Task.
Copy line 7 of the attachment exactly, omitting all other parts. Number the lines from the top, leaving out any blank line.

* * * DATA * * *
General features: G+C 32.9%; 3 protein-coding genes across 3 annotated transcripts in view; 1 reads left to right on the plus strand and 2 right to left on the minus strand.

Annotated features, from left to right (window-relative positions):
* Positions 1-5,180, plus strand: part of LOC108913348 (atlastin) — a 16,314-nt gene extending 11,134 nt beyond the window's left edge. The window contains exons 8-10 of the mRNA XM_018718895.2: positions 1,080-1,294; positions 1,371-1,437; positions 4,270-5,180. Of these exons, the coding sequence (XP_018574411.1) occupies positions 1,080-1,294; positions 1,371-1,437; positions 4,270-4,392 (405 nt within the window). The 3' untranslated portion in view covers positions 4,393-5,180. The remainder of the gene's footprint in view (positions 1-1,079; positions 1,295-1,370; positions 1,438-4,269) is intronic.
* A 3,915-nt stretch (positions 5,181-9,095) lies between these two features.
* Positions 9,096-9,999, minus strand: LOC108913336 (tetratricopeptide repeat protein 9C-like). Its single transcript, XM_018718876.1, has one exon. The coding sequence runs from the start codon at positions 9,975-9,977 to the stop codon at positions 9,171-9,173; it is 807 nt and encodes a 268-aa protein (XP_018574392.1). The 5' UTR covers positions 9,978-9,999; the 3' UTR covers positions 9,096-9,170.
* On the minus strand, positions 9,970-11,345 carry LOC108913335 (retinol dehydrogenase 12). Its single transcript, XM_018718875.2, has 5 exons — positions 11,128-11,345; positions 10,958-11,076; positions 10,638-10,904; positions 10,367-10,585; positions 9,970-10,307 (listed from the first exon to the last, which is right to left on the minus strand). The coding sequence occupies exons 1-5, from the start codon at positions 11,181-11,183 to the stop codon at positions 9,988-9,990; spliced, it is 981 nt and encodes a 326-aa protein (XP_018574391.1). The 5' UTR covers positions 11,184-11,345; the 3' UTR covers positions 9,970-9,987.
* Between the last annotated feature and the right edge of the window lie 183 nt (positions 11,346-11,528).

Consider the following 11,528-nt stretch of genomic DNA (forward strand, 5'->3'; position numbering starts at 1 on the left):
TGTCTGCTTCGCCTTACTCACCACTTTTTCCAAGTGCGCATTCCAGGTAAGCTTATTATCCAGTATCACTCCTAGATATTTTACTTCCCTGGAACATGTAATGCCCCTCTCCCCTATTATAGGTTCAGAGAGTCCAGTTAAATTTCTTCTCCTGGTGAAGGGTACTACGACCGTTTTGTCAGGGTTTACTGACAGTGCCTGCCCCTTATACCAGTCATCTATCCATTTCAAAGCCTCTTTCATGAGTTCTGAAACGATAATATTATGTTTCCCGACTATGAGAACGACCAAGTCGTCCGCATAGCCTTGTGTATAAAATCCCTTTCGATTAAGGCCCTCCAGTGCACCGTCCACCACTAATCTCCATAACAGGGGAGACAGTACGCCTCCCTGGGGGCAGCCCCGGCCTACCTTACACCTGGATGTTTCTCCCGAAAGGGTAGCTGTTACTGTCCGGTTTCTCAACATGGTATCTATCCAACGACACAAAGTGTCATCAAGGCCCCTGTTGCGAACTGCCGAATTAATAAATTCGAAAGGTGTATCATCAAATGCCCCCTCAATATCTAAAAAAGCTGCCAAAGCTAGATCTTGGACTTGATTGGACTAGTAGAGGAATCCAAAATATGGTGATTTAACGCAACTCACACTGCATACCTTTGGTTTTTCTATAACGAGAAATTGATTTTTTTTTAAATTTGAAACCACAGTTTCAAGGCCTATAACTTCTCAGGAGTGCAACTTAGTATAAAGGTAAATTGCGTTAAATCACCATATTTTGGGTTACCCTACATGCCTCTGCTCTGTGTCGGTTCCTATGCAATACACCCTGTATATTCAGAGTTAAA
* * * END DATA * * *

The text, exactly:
* Between the last annotated feature and the right edge of the window lie 183 nt (positions 11,346-11,528).